I recently completed some research that considered how families talk about genetic conditions. this work continues my interest in pursuing questions that we all ask when communicating about health. "Am I normal?" "What are my risk factors?" "Why don't I get care?" "Who profits from my health?" "What's politics got to do with it?" and "Is the 'public good' -- good for me?" The research appeared in a news story at ScienceDaily-- http://www.sciencedaily.com/releases/2012/03/120312114119.htm and also the online magazine--WhyFiles-- http://whyfiles.org/2012/know-thy-genes-know-thyself/ It also got picked up and discussed at http://www.breakingchristiannews.com/articles/display_art.html?ID=9926 Check it out!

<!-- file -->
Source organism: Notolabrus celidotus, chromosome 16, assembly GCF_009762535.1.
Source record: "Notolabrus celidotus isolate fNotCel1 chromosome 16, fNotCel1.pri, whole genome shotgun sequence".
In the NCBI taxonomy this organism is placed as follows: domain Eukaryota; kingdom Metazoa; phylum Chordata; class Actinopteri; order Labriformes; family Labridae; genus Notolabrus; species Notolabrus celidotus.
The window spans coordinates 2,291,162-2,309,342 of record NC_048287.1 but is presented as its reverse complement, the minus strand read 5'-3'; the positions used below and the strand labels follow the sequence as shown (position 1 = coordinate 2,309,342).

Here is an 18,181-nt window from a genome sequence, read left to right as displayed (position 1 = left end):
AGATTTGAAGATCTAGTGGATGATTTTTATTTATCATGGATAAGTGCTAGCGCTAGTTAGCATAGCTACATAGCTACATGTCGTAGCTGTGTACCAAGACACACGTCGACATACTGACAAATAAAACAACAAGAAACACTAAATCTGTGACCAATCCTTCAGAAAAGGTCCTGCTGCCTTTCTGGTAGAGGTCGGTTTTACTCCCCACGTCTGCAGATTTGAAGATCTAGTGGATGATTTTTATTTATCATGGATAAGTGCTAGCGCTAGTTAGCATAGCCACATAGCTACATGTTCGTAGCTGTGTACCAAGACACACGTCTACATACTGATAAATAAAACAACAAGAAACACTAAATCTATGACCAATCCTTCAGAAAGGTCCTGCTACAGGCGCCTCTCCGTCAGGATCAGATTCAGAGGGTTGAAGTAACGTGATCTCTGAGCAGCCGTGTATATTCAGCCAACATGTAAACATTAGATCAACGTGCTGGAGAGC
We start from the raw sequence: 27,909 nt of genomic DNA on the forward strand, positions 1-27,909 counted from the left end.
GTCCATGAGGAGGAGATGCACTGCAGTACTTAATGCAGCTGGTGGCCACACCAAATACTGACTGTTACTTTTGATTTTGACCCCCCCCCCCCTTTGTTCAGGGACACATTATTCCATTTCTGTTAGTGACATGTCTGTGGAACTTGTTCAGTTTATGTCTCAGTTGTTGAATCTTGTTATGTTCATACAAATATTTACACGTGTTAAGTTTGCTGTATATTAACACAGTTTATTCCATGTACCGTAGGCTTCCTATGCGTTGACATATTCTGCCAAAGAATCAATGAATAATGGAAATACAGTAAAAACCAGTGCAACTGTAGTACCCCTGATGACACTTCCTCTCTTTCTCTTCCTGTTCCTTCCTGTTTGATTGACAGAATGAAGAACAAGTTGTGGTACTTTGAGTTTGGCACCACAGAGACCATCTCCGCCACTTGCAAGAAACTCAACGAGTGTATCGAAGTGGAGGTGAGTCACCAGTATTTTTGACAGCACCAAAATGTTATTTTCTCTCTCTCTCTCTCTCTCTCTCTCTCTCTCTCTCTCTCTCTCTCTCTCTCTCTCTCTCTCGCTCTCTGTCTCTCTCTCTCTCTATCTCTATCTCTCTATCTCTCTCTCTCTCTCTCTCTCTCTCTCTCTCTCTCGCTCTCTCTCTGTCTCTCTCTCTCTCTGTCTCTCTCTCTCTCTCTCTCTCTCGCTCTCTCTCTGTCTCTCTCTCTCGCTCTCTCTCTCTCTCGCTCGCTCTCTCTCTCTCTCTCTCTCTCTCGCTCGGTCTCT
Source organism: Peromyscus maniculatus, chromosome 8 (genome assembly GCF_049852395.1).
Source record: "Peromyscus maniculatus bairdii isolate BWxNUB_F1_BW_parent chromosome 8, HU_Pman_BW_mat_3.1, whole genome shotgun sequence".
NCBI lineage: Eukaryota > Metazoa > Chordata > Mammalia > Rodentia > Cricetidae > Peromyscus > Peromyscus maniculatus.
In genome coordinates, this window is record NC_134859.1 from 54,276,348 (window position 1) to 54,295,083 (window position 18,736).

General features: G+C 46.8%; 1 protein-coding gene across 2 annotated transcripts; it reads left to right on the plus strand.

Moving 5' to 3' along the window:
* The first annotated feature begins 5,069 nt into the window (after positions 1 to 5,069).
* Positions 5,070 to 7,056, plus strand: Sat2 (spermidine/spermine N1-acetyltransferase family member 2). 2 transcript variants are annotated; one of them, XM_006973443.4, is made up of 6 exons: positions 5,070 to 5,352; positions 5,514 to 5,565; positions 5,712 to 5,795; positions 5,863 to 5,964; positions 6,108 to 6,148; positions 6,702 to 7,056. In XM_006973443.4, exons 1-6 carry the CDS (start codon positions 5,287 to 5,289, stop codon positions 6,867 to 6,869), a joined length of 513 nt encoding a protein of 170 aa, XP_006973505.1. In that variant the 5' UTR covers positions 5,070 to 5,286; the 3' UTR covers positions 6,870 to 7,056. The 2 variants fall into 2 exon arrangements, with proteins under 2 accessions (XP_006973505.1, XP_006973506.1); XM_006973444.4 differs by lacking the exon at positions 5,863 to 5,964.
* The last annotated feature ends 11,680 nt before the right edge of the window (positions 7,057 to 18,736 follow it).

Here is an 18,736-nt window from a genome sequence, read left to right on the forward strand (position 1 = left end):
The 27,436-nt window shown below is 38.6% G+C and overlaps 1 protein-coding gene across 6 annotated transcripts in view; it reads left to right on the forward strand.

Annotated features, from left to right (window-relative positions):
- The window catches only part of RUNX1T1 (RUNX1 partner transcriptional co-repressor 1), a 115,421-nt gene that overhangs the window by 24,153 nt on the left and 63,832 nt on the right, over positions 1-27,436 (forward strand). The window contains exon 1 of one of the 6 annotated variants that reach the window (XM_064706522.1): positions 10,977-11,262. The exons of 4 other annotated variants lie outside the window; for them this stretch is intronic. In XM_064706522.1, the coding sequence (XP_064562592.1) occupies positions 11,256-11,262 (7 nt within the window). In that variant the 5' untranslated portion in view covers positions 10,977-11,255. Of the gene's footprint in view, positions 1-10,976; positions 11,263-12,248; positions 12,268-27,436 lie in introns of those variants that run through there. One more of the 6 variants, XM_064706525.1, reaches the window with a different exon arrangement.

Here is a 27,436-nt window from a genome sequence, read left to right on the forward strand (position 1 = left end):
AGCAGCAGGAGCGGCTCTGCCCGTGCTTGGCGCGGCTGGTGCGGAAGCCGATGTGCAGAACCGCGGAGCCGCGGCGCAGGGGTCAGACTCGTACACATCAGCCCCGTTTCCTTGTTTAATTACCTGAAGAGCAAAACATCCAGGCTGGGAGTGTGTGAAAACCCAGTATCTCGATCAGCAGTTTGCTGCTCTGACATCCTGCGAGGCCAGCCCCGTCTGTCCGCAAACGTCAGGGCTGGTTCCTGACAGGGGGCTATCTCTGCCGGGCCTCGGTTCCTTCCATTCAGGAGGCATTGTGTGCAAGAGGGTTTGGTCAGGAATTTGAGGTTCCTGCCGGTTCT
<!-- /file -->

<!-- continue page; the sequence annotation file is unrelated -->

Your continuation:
As the daughter of a career military father, Ihe grew up without worries about access to health care but still learned the same lessons we all seem to learn about what we do and don't talk about when it comes to health. And over time, I realized that talking rather than not talking could literally be the difference between life and death. But I also grew up, married, had children of her own, and realized that there are many competing priorities in our lives. If we only knew what to talk about when we talk about health, what might really make a difference in our own well-being and that of our family and friends, then perhaps talking might be more of a priority. I began to organize a set of suggestions to guide talk about health and to emphasize why it is important. As I says in the preface of her book, "Talking about health: Why communication matters," "No one ever says when lying on their death bed, 'I sure wish I'd worked harder. I needed to put in more hours at the office. I could've spent weekends working and met more deadlines, finished more on my "to-do" list, and gotten more rewards for working hard.' But people often do say, 'I wish I'd paid more attention to my health, so I could have more time with my family and see more places I always wanted to see.' Or, as my husband's grandmother confided to me, 'I wish I'd eaten more ice cream and less beans.' ...There are better versus worse ways to talk about health" and it is my life's mission to promote the former while helping us to avoid the latter.